He did look awfully good against older, more experienced frontcourts in the Bahamas. Though Towns will run into a few college and plenty of NBA centers who can match up with him physically, few can do as many things as he can with the ball.
Offensively, his skill set is just so well-rounded.
Towns has excellent touch in the post, with a good idea of what he's doing in terms of creating his own shots. He's shown the ability to turn over his shoulder for jump hooks and the agility to slip off his man and separate with jukes or spin moves.
When he's able to get position and there's space for him to operate, Towns can serve as a viable go-to option for offense with his back to the rim.
He also finished a number of pick-and-rolls as the roll man in traffic. Towns has good body control on the move—he's able to catch, duck and weave for buckets while improvising on the fly. And if there's a lane, he's shown he can put it on the deck and attack the rim off a dribble or two.
Towns also showcased his vision and passing instincts on a number of different occasions. His ability to see the floor and facilitate from the elbows will certainly play to his appeal over the course of next season.
Athletically, Towns is nothing to drool over, but for a guy his size, he moves pretty effortlessly out there, both as a leaper and runner.
And it certainly didn't look like he'll have much difficulty taking contact inside, though it's something he's been dogged for in the past. He ripped down a couple of tough offensive boards by outworking and outmuscling opposing big men in the paint.
“I struggled in the beginning so I felt the best thing I could do was switch my game and go more inside attack and it worked,” Towns said following his 18-point, 12-rebound effort against Chalon, via Darrell Bird of Kentucky.247sports.com. “I kept pounding away and stayed active like coach Kenny Payne told me to do. I think I did a good job of that.”
On the downside, Towns missed all of his three-point attempts, as it looks like it could be a while before he's regularly stretching the floor or pick-and-popping like a pro.
He's also not the most explosive—he came up short around the hoop or failed to separate a couple of times from his defender.
And he hasn't blocked a shot through three games despite his size, mobility and 7'3.5" wingspan. Defense and rim protection don't come as naturally to Towns as they do to guys like Nerlens Noel or Joel Embiid—two high-profile centers from the past two drafts.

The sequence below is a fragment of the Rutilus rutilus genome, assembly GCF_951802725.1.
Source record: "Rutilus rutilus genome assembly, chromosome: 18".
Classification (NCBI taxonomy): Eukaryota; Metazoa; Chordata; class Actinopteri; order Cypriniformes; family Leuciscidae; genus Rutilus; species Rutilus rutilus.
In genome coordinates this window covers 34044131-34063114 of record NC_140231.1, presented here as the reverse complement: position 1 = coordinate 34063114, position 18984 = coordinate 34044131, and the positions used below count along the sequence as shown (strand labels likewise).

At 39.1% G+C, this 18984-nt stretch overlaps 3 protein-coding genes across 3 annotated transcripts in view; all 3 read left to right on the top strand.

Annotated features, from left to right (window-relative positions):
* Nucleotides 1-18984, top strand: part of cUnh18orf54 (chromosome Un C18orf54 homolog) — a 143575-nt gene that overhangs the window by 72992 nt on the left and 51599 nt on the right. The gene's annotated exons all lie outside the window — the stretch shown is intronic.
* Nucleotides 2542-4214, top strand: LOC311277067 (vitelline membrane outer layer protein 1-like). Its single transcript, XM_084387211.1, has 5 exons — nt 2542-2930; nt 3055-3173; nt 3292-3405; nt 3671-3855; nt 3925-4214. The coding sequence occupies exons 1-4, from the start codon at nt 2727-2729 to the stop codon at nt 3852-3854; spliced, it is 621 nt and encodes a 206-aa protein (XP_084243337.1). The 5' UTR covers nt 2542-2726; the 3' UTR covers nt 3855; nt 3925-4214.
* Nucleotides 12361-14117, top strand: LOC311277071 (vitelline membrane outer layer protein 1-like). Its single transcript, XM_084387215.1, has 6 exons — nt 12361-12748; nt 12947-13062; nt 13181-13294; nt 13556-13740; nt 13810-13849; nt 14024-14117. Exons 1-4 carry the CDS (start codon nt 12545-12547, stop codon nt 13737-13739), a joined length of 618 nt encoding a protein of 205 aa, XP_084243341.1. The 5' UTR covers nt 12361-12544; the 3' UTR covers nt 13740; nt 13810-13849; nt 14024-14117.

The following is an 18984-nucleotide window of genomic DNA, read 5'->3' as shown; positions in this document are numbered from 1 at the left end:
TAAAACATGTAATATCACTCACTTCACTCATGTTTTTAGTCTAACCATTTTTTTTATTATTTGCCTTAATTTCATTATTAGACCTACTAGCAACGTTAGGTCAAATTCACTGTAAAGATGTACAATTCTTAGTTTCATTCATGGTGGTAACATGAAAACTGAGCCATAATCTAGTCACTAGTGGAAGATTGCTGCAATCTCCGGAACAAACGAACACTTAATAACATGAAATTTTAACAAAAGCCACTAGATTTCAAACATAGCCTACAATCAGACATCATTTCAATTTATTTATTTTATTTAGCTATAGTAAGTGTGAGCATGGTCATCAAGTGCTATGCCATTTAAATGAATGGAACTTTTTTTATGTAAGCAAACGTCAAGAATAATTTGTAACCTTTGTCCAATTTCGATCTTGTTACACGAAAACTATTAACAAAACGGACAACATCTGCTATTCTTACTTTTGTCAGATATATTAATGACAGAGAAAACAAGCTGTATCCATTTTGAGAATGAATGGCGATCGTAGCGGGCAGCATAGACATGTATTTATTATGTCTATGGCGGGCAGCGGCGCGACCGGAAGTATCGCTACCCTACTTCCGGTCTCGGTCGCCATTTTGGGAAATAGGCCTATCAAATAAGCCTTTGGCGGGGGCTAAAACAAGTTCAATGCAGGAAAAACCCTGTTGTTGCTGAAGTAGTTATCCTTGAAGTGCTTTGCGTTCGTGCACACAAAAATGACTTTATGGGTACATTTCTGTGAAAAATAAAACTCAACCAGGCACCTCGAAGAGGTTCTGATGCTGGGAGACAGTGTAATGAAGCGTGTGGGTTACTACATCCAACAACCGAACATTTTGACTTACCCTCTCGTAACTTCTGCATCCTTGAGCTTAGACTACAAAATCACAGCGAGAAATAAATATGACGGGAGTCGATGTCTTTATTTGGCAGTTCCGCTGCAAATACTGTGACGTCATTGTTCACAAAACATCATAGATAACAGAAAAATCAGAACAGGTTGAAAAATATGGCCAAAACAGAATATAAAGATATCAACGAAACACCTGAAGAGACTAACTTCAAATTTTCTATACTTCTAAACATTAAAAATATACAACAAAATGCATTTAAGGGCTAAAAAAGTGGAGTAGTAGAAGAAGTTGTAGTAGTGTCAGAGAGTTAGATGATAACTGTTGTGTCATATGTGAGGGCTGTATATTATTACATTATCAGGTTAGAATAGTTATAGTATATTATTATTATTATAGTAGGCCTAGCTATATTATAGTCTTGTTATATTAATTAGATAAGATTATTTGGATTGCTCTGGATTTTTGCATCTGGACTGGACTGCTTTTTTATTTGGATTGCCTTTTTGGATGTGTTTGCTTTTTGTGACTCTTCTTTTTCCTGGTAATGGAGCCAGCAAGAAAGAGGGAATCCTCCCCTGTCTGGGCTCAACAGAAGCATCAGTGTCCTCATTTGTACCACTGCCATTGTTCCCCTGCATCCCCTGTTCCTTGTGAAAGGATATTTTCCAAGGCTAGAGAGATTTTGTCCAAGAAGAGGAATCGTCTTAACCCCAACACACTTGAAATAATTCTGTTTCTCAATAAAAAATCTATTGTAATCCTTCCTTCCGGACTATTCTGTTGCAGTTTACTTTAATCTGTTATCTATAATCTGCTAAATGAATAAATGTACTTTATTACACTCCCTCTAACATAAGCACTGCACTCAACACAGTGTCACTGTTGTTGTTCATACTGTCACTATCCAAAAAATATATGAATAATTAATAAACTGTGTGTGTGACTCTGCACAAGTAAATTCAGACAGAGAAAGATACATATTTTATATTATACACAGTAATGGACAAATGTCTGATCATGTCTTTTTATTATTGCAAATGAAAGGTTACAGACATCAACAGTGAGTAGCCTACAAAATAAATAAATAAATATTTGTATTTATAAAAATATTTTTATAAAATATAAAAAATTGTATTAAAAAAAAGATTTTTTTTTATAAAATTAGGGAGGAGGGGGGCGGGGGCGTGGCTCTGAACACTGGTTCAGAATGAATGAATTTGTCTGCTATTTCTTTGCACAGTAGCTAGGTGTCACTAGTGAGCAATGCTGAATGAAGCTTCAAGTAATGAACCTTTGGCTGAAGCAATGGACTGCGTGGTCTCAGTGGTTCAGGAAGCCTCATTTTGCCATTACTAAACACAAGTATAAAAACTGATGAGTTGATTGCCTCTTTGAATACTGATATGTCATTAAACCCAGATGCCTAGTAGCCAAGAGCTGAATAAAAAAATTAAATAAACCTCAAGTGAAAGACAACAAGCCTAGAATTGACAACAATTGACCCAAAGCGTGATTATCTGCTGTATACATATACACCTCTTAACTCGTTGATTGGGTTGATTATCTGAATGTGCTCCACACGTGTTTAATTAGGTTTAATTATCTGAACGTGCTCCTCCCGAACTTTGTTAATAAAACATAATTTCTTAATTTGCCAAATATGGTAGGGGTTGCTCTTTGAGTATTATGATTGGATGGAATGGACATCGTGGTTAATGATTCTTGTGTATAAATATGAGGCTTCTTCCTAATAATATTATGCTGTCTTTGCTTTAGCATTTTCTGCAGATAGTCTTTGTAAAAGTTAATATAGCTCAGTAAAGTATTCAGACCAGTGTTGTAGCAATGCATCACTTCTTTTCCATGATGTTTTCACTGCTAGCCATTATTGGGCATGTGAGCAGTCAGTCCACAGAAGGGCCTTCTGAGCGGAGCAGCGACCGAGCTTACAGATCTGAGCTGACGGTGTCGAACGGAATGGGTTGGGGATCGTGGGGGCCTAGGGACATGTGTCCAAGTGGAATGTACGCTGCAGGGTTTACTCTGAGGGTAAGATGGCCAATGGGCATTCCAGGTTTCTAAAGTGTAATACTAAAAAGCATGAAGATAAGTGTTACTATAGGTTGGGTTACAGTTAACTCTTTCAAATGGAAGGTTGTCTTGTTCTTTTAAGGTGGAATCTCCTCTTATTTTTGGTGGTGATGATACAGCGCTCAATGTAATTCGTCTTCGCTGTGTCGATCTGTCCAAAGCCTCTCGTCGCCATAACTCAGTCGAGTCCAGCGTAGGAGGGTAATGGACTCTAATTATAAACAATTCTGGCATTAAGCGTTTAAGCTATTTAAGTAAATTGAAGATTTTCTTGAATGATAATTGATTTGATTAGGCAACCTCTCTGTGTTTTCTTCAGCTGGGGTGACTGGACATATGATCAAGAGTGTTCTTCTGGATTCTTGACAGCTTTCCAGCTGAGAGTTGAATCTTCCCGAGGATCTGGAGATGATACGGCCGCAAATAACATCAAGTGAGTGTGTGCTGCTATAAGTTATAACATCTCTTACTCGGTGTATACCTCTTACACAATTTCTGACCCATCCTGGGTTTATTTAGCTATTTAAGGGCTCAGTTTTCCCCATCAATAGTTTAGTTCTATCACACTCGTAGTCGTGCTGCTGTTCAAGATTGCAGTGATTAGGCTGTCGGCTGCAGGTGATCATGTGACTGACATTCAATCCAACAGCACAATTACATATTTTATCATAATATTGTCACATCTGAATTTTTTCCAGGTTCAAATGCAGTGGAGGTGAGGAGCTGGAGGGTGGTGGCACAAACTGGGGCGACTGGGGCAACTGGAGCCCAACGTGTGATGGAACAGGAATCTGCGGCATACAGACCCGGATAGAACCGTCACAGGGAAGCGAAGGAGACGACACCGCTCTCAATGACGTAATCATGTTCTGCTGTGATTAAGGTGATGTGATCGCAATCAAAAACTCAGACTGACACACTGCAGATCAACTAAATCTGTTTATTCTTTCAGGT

The good news is that Okafor isn't overly dominant defensively, either. And though I hate to compare the two, you kind of have to when debating who the top pick will be.
I'll throw in Kansas freshman Cliff Alexander's name as well, though despite his towering upside powered by elite-level athleticism, I'm not sure he's polished enough to take the cake over Okafor and Towns.
Relative to the field, Towns has the all-around package to trigger No. 1 overall interest. He might not be the favorite to start, but he's certainly established himself as a candidate.
Its obviously early, but with no clear-cut No. 1 pick (as was case with Anthony Davis a couple years ago), Karl Towns is in conversation.— Jeff Goodman (@GoodmanESPN) August 11, 2014
"He's very skilled and has a very good feel for playing the game of basketball," one NBA scout told Yahoo Sports' Marc J. Spears. "He's strong. He plays his position well. There are not a lot of basketball players with his feel for the game. He can face up and make jump shots. He's special."
For Towns to leapfrog the field and take over the No. 1 spot, he'll have to silence the critics who've questioned his toughness on the interior. He's going to have to match Okafor and Alexander's presence in the paint and then move the needle with his versatility as a passer and shooter.
It's not an unrealistic goal by any means for Towns, who I'd vote today as Okafor's biggest draft-day challenger among Division I NBA prospects.
We're going to have to see frequent enough flashes of greatness to make up for what could be an up-and-down season in the box scores, given the number of mouths Calipari will have to feed.
But there's no question Towns has the skills and upside to pull it off.